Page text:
Gotō Hideki is a contemporary artist who was born in a coastal town in Miyagi Prefecture in northeastern Japan before having relocated to the former Mino area in central Japan over two decades ago. Currently, he resides in Tajimi City, where he graduated in 1997 from the Department of Ceramics Science at the local technical high school. Following his graduation, Gotō began participating regularly in public exhibitions, and in 2012, his Shino tea bowl received the Encouragement Award at the nineteenth Mino Shōroku Tea Bowl Exhibition, a competitive event held until 2015 that garnered over two hundred submissions for each edition. In 2021, he earned an Honorable Mention at the prestigious twelfth International Ceramics Competition Mino.
Gotō regularly participates in prestigious solo and group exhibitions, primarily in Japan. Despite the fact that he now resides in an area surrounded by mountains, Gotō’s artistic forms draw inspiration from his upbringing in a seaside town, a place of sentimental value that he often longs for. He has named the wave-like or shell-shaped sculptural form he developed as “Shino Watatsumi,” which translates to “Shino Sea God,” a title deeply rooted in Japanese legends.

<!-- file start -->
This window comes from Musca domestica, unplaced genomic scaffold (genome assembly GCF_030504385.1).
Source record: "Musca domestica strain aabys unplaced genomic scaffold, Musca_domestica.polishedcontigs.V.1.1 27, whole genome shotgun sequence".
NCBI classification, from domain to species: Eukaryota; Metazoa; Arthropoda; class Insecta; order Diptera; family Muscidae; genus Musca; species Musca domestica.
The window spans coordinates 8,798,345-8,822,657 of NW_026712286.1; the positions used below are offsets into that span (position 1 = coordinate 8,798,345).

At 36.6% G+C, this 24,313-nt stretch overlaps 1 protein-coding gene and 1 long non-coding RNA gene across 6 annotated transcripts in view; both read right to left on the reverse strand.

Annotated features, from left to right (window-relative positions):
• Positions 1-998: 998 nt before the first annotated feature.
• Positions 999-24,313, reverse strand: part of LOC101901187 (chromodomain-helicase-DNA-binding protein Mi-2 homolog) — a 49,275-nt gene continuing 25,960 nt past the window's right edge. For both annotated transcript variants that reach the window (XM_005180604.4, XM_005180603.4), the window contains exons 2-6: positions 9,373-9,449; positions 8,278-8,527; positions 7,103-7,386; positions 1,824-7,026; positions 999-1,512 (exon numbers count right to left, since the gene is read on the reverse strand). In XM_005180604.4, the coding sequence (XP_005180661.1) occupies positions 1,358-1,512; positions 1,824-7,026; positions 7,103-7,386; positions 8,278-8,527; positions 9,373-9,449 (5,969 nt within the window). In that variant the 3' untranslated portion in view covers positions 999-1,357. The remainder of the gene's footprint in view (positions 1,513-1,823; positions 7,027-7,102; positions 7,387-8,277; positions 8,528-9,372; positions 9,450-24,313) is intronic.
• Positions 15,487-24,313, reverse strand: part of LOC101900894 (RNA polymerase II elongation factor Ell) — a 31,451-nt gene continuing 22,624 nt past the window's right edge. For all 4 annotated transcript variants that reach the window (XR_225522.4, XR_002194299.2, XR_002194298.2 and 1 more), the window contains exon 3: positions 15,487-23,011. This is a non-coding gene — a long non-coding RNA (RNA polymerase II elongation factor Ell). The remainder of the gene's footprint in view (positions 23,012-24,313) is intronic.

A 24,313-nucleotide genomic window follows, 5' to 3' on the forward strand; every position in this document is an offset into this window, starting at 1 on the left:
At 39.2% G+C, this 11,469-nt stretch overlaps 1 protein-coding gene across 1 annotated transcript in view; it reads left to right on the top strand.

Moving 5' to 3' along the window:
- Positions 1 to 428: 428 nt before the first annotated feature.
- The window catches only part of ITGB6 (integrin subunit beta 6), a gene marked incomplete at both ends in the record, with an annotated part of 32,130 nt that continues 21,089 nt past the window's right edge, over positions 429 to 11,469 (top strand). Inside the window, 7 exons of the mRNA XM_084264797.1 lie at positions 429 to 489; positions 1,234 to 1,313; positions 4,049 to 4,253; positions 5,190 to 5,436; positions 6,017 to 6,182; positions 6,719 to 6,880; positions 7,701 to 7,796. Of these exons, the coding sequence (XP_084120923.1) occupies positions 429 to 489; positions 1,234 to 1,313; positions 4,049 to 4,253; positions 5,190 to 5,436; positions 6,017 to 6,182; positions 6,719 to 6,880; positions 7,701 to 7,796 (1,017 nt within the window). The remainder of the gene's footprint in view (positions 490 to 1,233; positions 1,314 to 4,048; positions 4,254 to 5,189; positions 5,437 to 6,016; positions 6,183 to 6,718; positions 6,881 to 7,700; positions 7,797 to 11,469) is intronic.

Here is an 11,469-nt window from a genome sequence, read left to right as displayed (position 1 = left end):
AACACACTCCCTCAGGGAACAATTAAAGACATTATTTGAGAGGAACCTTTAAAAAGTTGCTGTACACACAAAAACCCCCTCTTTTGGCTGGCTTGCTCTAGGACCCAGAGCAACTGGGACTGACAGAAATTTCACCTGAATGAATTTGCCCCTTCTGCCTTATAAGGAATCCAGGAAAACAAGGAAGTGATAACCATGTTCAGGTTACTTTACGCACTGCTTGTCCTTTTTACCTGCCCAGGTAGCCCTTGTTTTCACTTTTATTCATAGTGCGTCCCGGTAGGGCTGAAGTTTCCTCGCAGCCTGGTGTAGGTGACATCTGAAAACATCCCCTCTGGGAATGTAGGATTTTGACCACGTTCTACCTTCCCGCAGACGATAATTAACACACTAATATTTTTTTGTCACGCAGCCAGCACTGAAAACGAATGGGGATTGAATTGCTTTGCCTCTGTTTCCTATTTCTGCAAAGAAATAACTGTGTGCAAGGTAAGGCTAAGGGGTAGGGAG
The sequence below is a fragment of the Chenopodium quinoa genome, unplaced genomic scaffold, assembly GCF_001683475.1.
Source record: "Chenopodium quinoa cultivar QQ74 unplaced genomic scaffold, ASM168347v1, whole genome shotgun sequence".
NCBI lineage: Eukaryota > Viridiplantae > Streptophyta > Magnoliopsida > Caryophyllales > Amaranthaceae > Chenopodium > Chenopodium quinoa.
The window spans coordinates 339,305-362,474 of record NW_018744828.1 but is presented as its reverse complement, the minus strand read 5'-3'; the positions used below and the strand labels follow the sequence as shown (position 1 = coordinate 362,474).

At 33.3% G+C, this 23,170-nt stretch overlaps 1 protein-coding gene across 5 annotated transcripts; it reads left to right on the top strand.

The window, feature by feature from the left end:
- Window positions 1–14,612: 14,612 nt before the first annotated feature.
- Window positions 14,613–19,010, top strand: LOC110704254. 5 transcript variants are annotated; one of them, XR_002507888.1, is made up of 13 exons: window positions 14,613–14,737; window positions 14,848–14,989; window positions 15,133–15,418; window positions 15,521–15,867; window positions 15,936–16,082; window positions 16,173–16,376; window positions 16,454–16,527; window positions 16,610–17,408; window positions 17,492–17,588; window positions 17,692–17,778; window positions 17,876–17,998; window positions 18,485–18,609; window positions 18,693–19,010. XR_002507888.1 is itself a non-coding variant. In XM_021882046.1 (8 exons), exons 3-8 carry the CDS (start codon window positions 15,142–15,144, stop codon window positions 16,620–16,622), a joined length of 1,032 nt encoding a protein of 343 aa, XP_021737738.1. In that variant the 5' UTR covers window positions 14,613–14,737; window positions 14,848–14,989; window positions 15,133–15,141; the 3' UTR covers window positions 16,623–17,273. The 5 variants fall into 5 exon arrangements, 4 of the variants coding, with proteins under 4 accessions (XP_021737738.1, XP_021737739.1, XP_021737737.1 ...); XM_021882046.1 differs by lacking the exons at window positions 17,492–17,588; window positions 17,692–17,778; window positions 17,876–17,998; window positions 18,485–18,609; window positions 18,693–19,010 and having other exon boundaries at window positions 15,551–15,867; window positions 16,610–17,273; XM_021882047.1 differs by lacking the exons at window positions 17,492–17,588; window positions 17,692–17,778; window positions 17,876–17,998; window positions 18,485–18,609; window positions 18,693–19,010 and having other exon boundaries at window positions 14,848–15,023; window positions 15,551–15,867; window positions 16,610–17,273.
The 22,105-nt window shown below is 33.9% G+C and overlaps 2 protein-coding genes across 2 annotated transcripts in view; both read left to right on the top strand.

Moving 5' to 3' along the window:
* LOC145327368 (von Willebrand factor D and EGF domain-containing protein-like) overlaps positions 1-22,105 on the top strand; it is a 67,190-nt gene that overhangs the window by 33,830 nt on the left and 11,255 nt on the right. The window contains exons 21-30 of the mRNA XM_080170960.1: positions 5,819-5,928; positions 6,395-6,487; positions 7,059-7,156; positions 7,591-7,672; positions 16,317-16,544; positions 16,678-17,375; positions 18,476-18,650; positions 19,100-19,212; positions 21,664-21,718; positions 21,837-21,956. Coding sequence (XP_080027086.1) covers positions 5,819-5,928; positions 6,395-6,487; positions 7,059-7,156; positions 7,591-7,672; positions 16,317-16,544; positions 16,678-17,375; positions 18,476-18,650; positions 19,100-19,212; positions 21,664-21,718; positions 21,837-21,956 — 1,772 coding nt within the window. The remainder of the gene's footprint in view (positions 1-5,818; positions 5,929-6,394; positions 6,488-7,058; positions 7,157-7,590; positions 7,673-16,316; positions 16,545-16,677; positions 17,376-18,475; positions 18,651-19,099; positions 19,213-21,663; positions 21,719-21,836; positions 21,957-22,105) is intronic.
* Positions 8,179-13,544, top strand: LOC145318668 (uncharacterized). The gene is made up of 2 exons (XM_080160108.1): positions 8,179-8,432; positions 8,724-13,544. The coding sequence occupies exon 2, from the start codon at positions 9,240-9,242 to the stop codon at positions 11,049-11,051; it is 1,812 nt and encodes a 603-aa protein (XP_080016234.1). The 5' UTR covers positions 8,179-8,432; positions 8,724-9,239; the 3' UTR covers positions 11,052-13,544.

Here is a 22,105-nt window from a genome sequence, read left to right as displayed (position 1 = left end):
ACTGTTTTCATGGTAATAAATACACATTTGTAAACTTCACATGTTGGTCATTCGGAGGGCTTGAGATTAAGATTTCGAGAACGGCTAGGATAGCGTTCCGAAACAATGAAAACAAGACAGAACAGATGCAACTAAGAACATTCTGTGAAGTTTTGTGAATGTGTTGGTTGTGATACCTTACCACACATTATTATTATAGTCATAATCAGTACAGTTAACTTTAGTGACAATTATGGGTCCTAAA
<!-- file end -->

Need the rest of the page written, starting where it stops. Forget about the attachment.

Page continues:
In Shinto mythology, Watatsumi represents the spirit (kami) of the sea and is an alternate name for the dragon deity Ryūjin. Gotō’s Watatsumi creations resemble seashells and capture the dynamic essence of the sea while maintaining a connection to the tradition of Shino ware. The large waves that crash onto cliff edges, sea foam, and riptides. He articulates this imagery in the forms he creates, which most recently manifest with curvilinear, layered textures. These elongated, stretched forms, characterized by their earthy textures and powerful ridges, exude a profound sense of tension. One might also envision his works as volcanic formations, with streaks of individually colored igneous rock emerging as the lava cooled following an eruption.
Gotō has a remarkable ability to make the soil communicate eloquently, pushing the boundaries of Shino ware into uncharted territory and rising to the challenge of crafting new and contemporary artworks.
Photos courtesy of Dai Ichi Arts Ltd.
- Goto Hideki 後藤秀樹 (b. 1973), Shino Watatsumi 海神, 2016, Feldspar over iron stoneware, With Original Signed Wooden Box, (h) 8.2” x (w) 16.8” x (d) 10.6”
- Goto Hideki 後藤秀樹 (b. 1973), Watatsumi No.2 海神, 2023, With Original Signed Wood Box, Stoneware, (h) 8.9″ x (w) 16″ x (d) 13.5″
- Goto Hideki 後藤秀樹 (b. 1973), Watatsumi No.1 海神, 2023, With Original Signed Wood Box, Stoneware, (h) 9.4″ x (w) 16.5″ x (d) 12″
- Goto Hideki 後藤秀樹 (b. 1973), Watatsumi No.3 海神, 2023, With Signed Wood Box, Stoneware, H8.7″ x W15″ x D11.2″
- Goto Hideki 後藤秀樹 (b. 1973), C-1 Nezumi (Gray) Shino Teabowl, 鼠志野茶盌, 2023, With Signed Wood Box, Stoneware, H4.7″ x W6.2″ x D5.5″
- Goto Hideki 後藤秀樹 (b. 1973), Watatsumi No.18 海神, 2023, With Signed Wood Box, Stoneware, H5.9″ x W15.1″ x D7.0″